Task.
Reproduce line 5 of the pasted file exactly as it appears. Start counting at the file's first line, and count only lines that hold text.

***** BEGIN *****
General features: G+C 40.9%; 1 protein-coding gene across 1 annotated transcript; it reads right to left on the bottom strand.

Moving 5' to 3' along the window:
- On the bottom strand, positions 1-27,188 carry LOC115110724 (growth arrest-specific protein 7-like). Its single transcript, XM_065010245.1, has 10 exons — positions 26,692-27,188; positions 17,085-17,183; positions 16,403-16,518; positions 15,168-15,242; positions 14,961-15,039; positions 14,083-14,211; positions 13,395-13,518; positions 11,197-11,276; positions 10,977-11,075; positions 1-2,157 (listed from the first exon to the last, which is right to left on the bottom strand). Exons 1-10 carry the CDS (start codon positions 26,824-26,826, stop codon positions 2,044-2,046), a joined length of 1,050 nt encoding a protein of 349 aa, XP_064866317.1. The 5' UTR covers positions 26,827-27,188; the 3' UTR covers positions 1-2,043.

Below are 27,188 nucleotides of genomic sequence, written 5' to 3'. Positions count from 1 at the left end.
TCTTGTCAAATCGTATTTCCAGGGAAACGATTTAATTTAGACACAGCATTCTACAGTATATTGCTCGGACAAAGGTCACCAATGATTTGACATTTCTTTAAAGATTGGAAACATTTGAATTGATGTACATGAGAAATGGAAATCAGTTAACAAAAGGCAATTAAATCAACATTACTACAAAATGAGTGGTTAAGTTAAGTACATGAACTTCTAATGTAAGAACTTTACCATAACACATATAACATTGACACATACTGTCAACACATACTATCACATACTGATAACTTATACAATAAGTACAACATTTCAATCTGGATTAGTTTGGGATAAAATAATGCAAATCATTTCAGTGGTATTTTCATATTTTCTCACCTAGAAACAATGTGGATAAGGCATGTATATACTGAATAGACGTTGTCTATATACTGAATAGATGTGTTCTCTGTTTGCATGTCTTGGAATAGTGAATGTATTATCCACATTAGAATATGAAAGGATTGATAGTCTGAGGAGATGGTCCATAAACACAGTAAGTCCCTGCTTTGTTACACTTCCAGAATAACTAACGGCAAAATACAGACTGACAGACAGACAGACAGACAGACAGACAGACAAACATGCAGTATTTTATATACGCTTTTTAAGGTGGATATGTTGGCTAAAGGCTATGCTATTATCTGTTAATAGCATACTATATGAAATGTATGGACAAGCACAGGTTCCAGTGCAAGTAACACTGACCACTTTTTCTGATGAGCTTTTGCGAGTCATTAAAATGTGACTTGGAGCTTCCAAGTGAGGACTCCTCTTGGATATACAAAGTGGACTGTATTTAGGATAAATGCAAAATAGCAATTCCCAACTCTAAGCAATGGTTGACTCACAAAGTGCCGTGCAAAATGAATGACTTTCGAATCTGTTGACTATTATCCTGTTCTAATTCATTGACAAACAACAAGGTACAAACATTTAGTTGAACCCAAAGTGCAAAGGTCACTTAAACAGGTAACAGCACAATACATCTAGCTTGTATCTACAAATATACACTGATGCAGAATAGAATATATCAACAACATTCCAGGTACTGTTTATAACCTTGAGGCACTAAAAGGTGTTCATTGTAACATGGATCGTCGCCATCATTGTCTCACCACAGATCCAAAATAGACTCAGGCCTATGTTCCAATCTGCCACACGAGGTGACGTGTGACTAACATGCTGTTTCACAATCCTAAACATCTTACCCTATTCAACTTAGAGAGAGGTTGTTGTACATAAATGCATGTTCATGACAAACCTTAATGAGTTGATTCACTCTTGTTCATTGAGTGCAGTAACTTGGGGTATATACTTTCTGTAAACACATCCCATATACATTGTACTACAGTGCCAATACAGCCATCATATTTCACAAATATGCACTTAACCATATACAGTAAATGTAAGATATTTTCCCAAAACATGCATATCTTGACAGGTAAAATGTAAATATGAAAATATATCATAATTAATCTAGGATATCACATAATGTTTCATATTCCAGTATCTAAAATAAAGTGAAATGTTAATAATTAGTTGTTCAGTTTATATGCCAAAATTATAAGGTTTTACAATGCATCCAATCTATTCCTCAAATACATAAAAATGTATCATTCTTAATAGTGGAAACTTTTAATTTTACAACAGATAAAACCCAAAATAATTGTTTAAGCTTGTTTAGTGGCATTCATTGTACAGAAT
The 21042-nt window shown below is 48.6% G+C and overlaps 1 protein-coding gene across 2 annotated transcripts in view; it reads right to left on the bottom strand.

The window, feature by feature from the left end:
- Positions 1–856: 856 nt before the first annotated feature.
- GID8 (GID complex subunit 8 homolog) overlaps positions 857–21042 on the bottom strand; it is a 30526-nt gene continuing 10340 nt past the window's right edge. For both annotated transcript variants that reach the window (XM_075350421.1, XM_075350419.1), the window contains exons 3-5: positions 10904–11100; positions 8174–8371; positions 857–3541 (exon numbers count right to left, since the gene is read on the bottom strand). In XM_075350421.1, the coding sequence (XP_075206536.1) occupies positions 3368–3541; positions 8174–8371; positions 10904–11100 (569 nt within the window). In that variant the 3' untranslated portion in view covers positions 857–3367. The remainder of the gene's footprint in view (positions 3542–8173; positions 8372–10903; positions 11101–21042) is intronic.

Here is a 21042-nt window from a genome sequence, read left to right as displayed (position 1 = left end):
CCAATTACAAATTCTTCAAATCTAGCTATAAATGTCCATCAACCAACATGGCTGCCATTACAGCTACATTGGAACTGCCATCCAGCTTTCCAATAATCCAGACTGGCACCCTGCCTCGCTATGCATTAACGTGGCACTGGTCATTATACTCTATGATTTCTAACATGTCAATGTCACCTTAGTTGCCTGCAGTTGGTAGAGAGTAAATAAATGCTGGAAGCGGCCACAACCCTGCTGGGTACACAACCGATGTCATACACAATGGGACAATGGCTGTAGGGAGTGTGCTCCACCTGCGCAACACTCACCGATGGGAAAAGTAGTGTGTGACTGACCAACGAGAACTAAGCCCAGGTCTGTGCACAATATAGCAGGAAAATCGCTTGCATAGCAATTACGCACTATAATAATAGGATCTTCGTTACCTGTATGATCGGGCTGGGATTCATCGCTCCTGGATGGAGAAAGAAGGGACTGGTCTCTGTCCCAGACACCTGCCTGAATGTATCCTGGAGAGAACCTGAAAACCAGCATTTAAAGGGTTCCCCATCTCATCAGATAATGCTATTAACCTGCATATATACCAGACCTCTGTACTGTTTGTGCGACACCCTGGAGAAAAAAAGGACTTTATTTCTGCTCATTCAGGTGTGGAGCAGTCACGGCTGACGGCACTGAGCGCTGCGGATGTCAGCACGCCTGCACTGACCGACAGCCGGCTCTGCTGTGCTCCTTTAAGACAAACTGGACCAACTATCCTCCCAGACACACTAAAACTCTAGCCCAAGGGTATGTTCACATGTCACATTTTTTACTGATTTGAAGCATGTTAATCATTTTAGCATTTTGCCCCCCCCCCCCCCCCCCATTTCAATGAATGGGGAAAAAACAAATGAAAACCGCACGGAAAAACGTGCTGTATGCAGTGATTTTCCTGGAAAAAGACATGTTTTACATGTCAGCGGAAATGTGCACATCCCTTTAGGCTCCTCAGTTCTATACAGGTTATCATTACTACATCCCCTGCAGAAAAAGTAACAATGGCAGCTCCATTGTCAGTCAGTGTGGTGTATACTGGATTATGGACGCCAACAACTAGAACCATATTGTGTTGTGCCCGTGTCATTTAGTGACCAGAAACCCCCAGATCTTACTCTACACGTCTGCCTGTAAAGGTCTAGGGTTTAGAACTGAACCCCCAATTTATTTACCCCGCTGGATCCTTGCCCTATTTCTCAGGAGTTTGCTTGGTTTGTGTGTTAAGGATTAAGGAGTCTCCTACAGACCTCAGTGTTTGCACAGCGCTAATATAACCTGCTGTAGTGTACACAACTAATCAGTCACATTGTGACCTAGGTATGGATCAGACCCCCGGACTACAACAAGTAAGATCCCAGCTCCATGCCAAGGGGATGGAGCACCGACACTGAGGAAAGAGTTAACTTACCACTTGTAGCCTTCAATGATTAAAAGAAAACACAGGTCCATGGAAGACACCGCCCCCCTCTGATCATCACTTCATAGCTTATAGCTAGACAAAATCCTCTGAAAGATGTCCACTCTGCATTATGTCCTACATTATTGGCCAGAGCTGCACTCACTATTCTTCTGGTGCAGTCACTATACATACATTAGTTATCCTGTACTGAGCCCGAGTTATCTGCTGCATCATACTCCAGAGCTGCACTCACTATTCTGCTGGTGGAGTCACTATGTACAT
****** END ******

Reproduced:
TCTTGTCAAATCGTATTTCCAGGGAAACGATTTAATTTAGACACAGCATTCTACAGTATATTGCTCGGACAAAGGTCACCAATGATTTGACATTTCTTTAAAGATTGGAAACATTTGAATTGATGTACATGAGAAATGGAAATCAGTTAACAAAAGGCAATTAAATCAACATTACTACAAAATGAGTGGTTAAGTTAAGTACATGAACTTCTAATGTAAGAACTTTACCATAACACATATAACATTGACACATACTGTCAACACATACTATCACATACTGATAACTTATACAATAAGTACAACATTTCAATCTGGATTAGTTTGGGATAAAATAATGCAAATCATTTCAGTGGTATTTTCATATTTTCTCACCTAGAAACAATGTGGATAAGGCATGTATATACTGAATAGACGTTGTCTATATACTGAATAGATGTGTTCTCTGTTTGCATGTCTTGGAATAGTGAATGTATTATCCACATTAGAATATGAAAGGATTGATAGTCTGAGGAGATGGTCCATAAACACAGTAAGTCCCTGCTTTGTTACACTTCCAGAATAACTAACGGCAAAATACAGACTGACAGACAGACAGACAGACAGACAGACAGACAAACATGCAGTATTTTATATACGCTTTTTAAGGTGGATATGTTGGCTAAAGGCTATGCTATTATCTGTTAATAGCATACTATATGAAATGTATGGACAAGCACAGGTTCCAGTGCAAGTAACACTGACCACTTTTTCTGATGAGCTTTTGCGAGTCATTAAAATGTGACTTGGAGCTTCCAAGTGAGGACTCCTCTTGGATATACAAAGTGGACTGTATTTAGGATAAATGCAAAATAGCAATTCCCAACTCTAAGCAATGGTTGACTCACAAAGTGCCGTGCAAAATGAATGACTTTCGAATCTGTTGACTATTATCCTGTTCTAATTCATTGACAAACAACAAGGTACAAACATTTAGTTGAACCCAAAGTGCAAAGGTCACTTAAACAGGTAACAGCACAATACATCTAGCTTGTATCTACAAATATACACTGATGCAGAATAGAATATATCAACAACATTCCAGGTACTGTTTATAACCTTGAGGCACTAAAAGGTGTTCATTGTAACATGGATCGTCGCCATCATTGTCTCACCACAGATCCAAAATAGACTCAGGCCTATGTTCCAATCTGCCACACGAGGTGACGTGTGACTAACATGCTGTTTCACAATCCTAAACATCTTACCCTATTCAACTTAGAGAGAGGTTGTTGTACATAAATGCATGTTCATGACAAACCTTAATGAGTTGATTCACTCTTGTTCATTGAGTGCAGTAACTTGGGGTATATACTTTCTGTAAACACATCCCATATACATTGTACTACAGTGCCAATACAGCCATCATATTTCACAAATATGCACTTAACCATATACAGTAAATGTAAGATATTTTCCCAAAACATGCATATCTTGACAGGTAAAATGTAAATATGAAAATATATCATAATTAATCTAGGATATCACATAATGTTTCATATTCCAGTATCTAAAATAAAGTGAAATGTTAATAATTAGTTGTTCAGTTTATATGCCAAAATTATAAGGTTTTACAATGCATCCAATCTATTCCTCAAATACATAAAAATGTATCATTCTTAATAGTGGAAACTTTTAATTTTACAACAGATAAAACCCAAAATAATTGTTTAAGCTTGTTTAGTGGCATTCATTGTACAGAAT